CarPorn the Chinese Way: Hongqi CA770 state limousine, Times Two

Published on December 17, 2013 by Tycho de Feijter

CarPorn the Chinese Way: Hongqi CA770 state limousine, Times Two

Chinese CarPorn doesn’t get any better than this: two giant Hongqi CA770 state limousines, parked side by side in a super car shop in the Beijing Tuning Street. The vehicles looked nearly identical and were recently restored to the absolute max. Perfectly painted and perfectly clean, these beauties are simply the best Hongqi sedans in the world.


To the left of the left Hongqi a stretched Mercedes-Benz W123, more on that one later on (here is another one). Now back to the Red Flag limousines! Both vehicles were restored in the rather famous hop belonging to the Sanhe Classic Car Museum in Chengdu. I went there back in  012 and all their cars are just perfect, almost too perfect, but I guess for these extremely rare Hongqi sleds a ‘just-so-so’ restoration just ain’t good enough.


The interior was magnificent as well. Wood all good, cloth all clean. Giant steering wheel in the correct half-upright position.


The Hongqi CA770 was manufactured exclusively for the Chinese government. The giant state limousine arrived in 1966 and production continued all the way until 1981. Total production stands at 847 cars. The CA770 was based on the platform of the 1950′s Chrysler Imperial. The bodywork was designed in China by First Auto Works (FAW), the owner of the Hongqi brand.


The design sought to combine ‘modern’ elements with traditional Chinese elements. The grille resembled a Chinese hand fan and the rear lamps which were shaped like Chinese lanterns.

The flagpoles on each side are for real. When a Chinese dignitary is in the car the left-pole will carry a Chinese flag. When a foreign guest is in the car the left-pole will carry the Chinese flag and the right-pole the flag of the country of the guest. When there is nobody in the car all flags are down.

When the car is in private hands, as most Hongqi CA770 limousines are today, it is officially forbidden to carry any flag, but some funny owners don’t care about diplomatic state protocols and hang something down there anyway.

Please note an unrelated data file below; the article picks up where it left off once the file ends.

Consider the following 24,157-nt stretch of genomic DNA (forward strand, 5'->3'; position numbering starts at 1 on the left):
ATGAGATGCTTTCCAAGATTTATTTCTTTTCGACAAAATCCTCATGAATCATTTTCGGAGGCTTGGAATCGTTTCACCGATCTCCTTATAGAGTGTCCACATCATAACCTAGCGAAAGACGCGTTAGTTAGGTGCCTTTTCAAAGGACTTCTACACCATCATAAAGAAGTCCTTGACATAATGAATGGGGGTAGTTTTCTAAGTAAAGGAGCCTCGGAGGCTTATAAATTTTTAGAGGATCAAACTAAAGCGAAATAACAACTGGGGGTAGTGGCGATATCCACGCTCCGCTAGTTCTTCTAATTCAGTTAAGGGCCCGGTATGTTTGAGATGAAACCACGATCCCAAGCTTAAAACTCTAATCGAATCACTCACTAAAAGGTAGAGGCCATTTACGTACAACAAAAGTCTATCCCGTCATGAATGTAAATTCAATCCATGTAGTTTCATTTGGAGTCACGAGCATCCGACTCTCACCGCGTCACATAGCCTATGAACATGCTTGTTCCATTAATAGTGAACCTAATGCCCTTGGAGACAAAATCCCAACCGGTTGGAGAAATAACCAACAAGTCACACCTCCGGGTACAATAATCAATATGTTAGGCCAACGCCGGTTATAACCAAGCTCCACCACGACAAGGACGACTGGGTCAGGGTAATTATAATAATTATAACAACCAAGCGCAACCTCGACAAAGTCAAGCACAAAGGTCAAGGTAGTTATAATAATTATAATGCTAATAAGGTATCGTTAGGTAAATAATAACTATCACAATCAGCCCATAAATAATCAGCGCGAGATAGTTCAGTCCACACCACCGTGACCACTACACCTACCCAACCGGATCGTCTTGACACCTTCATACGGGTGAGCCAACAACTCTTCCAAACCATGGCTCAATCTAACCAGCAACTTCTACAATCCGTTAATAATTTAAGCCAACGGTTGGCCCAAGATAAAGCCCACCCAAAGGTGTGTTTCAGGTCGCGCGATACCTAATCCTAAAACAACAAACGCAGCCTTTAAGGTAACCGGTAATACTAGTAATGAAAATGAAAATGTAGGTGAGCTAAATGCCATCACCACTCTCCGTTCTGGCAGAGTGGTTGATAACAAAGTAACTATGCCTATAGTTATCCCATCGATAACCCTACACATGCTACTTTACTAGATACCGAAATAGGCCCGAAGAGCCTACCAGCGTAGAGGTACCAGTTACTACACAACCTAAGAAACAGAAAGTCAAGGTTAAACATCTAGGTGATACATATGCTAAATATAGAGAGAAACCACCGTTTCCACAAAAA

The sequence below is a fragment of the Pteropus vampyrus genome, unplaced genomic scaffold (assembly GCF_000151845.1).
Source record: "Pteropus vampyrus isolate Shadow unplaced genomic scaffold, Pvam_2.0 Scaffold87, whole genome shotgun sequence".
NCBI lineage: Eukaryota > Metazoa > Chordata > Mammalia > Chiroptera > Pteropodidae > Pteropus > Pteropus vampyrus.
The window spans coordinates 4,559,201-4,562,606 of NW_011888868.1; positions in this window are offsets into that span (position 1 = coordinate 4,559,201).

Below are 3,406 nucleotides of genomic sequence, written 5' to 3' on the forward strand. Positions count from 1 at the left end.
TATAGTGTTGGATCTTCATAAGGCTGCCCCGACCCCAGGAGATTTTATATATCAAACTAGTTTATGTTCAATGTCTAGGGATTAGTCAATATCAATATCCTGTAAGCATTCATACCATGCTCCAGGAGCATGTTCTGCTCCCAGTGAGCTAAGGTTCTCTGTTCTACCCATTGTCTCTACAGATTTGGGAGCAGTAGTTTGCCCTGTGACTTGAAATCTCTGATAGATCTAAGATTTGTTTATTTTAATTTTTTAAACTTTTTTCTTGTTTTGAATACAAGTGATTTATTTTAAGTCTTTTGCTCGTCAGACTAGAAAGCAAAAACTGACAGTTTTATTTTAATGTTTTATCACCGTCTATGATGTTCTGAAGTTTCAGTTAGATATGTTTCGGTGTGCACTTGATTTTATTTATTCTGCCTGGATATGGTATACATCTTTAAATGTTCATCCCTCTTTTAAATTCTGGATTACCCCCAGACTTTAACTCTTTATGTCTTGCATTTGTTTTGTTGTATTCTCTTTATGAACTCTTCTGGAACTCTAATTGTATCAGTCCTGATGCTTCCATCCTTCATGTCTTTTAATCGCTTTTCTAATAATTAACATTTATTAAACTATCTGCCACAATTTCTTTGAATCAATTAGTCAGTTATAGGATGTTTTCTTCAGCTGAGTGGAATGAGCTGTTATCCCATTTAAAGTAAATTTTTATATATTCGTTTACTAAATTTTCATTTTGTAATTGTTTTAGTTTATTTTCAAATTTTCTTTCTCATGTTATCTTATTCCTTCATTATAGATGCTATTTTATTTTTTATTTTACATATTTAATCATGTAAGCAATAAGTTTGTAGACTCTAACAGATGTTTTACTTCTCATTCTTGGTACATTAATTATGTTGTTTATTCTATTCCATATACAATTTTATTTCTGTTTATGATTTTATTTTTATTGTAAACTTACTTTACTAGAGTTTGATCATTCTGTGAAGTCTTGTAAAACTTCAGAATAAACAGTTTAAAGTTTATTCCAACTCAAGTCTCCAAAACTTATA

Power came from a big American 215hp 5.6 liter V8 made by Chrysler. That power it needed! The CA770 was gigantic: 5980x1990x1620, wheelbase is 3720. Curb weight was 2730kg. Claimed top speed 160km/h


To the right of the right Hongqi an ART Mercedes-Benz G500 Cabriolet Streetline which we met before in the same shop. They still didn’t sell that one…

The Hongqi CA770 limousines were on sale as well, priced at 5.0077 million yuan or 824.000 USD, and that makes them the utmost expensive Hongqi’s we have ever seen. This manic price clearly shows the market has discovered the vintage Hongqi cars and that Chinese car collectors are now willing to pay loads of cash to get a good one. For comparison, a near-perfect CA770 sold for 560.000 yuan in 2012.


Period radio and ash tray. But one thing is seriously bothering me; the safety belts, and the other car got them too. I have never seen safety belts before in a Hongqi CA770. It is possible that these two cars had safety belts fitted when they were manufactured, as on special order for such or some reason. But I suspect the belts have been installed by Sanhe in Chengdu. Well, if that makes the cars road legal I won’t mind, that much…


Chromed exhaust pipes are correctly period. These cars are such endless beauties. I have been lucky enough to meet some 25 examples in person over the years, and each and every time I find new details again. Check:


This time I found new love for the chrome strip running from the rear bumper to the wheel arch. The strip is not cut straight but diagonal, so it is in harmony with the bumper.  Never noticed that before…


Shaped like a fan but I felt very hot. Here is our Famous Hongqi CA770 Collection: Shanghai Car Museum, CA770G, second hand restored, second hand unrestored, abandoned 1, abandoned 2, CA772T bulletpr0of, perfect unrestored, with rubbish, two with lotta dust and one of those once again.


The Red Flag ornament on the bonnet. A work of art by itself. Then comes the car… Happy!

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